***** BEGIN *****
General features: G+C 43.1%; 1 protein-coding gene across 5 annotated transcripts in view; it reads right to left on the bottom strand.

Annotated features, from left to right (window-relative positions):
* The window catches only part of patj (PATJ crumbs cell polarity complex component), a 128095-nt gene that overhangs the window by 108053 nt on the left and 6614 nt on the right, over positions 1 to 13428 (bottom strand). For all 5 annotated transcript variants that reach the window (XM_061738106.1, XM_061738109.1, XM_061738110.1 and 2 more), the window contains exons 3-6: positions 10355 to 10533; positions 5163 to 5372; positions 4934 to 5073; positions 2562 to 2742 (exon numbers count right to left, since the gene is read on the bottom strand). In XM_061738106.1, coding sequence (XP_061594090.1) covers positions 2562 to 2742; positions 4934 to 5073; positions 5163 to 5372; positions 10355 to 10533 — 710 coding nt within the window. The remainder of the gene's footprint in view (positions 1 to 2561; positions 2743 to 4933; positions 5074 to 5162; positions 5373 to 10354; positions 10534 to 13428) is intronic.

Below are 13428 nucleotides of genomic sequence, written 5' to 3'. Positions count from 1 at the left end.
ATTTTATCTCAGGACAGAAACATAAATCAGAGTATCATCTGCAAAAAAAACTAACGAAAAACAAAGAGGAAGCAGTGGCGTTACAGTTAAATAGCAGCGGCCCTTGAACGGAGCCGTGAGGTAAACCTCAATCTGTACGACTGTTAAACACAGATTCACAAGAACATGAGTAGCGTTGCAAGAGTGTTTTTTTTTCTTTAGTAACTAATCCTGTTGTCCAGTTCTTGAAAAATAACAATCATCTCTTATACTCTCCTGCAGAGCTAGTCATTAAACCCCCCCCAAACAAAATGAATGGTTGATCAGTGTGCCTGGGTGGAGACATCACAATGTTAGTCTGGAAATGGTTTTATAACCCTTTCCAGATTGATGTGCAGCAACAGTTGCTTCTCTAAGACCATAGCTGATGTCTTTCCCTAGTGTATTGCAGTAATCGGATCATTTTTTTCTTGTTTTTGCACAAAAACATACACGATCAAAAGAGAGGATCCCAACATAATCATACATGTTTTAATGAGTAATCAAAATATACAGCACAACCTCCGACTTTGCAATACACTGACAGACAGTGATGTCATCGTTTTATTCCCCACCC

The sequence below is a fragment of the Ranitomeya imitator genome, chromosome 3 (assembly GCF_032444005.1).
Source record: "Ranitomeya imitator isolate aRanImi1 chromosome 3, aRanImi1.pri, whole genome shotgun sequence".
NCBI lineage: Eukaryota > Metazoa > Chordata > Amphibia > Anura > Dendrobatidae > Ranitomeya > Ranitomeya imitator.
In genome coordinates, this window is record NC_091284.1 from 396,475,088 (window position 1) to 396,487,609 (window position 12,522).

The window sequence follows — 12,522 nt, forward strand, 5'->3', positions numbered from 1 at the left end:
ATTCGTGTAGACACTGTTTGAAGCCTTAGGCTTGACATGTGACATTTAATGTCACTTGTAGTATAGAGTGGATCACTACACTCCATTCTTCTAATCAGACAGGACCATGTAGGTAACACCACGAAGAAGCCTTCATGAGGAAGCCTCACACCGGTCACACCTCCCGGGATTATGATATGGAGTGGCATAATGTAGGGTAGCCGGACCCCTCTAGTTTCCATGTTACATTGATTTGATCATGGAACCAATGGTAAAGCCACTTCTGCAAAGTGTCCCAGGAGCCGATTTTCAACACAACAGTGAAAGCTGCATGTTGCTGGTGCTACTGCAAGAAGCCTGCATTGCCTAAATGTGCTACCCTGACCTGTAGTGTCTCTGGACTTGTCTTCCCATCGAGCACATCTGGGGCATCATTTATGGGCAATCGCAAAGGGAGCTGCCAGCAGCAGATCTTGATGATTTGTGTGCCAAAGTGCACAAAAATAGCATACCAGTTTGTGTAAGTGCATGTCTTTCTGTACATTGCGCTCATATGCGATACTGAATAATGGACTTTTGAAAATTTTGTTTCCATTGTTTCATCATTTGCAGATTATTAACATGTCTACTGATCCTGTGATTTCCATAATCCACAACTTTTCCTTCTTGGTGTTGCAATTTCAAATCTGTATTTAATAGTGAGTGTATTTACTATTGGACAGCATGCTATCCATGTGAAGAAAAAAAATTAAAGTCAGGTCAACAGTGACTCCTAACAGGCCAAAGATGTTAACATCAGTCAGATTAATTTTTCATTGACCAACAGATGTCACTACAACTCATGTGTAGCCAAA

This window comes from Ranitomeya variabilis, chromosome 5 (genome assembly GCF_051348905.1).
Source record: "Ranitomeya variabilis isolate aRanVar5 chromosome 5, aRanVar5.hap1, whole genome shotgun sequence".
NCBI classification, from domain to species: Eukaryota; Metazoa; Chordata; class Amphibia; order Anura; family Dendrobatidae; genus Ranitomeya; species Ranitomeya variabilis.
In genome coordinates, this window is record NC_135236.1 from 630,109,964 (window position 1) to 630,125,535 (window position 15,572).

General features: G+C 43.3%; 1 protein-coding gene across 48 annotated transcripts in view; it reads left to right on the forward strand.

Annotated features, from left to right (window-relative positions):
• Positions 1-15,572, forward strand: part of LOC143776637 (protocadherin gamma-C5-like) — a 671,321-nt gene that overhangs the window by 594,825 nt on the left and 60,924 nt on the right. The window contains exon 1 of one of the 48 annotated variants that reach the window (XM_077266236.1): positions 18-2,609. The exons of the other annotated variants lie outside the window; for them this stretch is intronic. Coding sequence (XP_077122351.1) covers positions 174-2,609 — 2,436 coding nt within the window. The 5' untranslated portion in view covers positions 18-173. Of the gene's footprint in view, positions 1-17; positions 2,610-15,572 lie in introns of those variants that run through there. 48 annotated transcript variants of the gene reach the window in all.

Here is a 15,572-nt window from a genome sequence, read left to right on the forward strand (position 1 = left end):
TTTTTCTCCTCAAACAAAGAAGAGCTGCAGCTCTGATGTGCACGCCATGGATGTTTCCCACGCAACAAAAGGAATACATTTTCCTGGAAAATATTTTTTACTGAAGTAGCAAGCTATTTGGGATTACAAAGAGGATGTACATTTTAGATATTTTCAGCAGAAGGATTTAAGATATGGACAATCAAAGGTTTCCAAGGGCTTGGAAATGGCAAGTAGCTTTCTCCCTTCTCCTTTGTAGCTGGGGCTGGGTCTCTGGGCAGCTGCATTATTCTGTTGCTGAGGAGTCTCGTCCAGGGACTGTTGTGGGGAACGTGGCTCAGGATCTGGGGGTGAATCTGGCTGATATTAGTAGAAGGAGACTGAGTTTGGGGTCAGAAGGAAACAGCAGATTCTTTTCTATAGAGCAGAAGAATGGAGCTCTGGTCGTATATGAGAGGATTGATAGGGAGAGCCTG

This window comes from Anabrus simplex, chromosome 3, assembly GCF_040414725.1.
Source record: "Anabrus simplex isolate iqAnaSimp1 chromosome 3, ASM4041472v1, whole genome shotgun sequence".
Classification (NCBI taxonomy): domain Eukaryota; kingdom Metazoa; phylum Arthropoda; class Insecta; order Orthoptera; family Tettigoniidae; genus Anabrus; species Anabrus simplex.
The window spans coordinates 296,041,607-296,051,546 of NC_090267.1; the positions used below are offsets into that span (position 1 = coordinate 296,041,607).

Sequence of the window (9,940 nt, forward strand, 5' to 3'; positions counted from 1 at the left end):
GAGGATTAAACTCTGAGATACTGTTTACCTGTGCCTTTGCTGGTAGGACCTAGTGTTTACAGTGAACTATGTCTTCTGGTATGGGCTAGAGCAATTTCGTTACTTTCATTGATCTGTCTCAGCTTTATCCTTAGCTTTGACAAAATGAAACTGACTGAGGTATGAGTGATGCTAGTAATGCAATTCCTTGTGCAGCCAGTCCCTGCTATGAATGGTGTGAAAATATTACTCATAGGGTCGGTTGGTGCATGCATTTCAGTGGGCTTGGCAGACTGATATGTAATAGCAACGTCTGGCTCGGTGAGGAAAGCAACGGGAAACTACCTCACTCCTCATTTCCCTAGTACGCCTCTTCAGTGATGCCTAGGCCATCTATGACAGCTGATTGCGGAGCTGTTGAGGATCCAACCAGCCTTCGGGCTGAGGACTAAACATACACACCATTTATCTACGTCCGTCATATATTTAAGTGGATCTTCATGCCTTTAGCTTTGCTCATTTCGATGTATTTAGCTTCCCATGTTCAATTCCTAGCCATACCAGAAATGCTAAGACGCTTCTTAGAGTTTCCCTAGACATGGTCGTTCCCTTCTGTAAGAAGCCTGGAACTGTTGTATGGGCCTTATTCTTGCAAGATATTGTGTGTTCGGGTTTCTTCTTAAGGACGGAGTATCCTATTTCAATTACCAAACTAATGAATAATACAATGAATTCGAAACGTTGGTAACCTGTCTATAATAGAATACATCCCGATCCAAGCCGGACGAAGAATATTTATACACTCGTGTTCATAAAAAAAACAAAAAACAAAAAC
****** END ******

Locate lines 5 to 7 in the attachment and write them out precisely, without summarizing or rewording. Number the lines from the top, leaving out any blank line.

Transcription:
ATTTTATCTCAGGACAGAAACATAAATCAGAGTATCATCTGCAAAAAAAACTAACGAAAAACAAAGAGGAAGCAGTGGCGTTACAGTTAAATAGCAGCGGCCCTTGAACGGAGCCGTGAGGTAAACCTCAATCTGTACGACTGTTAAACACAGATTCACAAGAACATGAGTAGCGTTGCAAGAGTGTTTTTTTTTCTTTAGTAACTAATCCTGTTGTCCAGTTCTTGAAAAATAACAATCATCTCTTATACTCTCCTGCAGAGCTAGTCATTAAACCCCCCCCAAACAAAATGAATGGTTGATCAGTGTGCCTGGGTGGAGACATCACAATGTTAGTCTGGAAATGGTTTTATAACCCTTTCCAGATTGATGTGCAGCAACAGTTGCTTCTCTAAGACCATAGCTGATGTCTTTCCCTAGTGTATTGCAGTAATCGGATCATTTTTTTCTTGTTTTTGCACAAAAACATACACGATCAAAAGAGAGGATCCCAACATAATCATACATGTTTTAATGAGTAATCAAAATATACAGCACAACCTCCGACTTTGCAATACACTGACAGACAGTGATGTCATCGTTTTATTCCCCACCC

The sequence below is a fragment of the Ranitomeya imitator genome, chromosome 3 (assembly GCF_032444005.1).
Source record: "Ranitomeya imitator isolate aRanImi1 chromosome 3, aRanImi1.pri, whole genome shotgun sequence".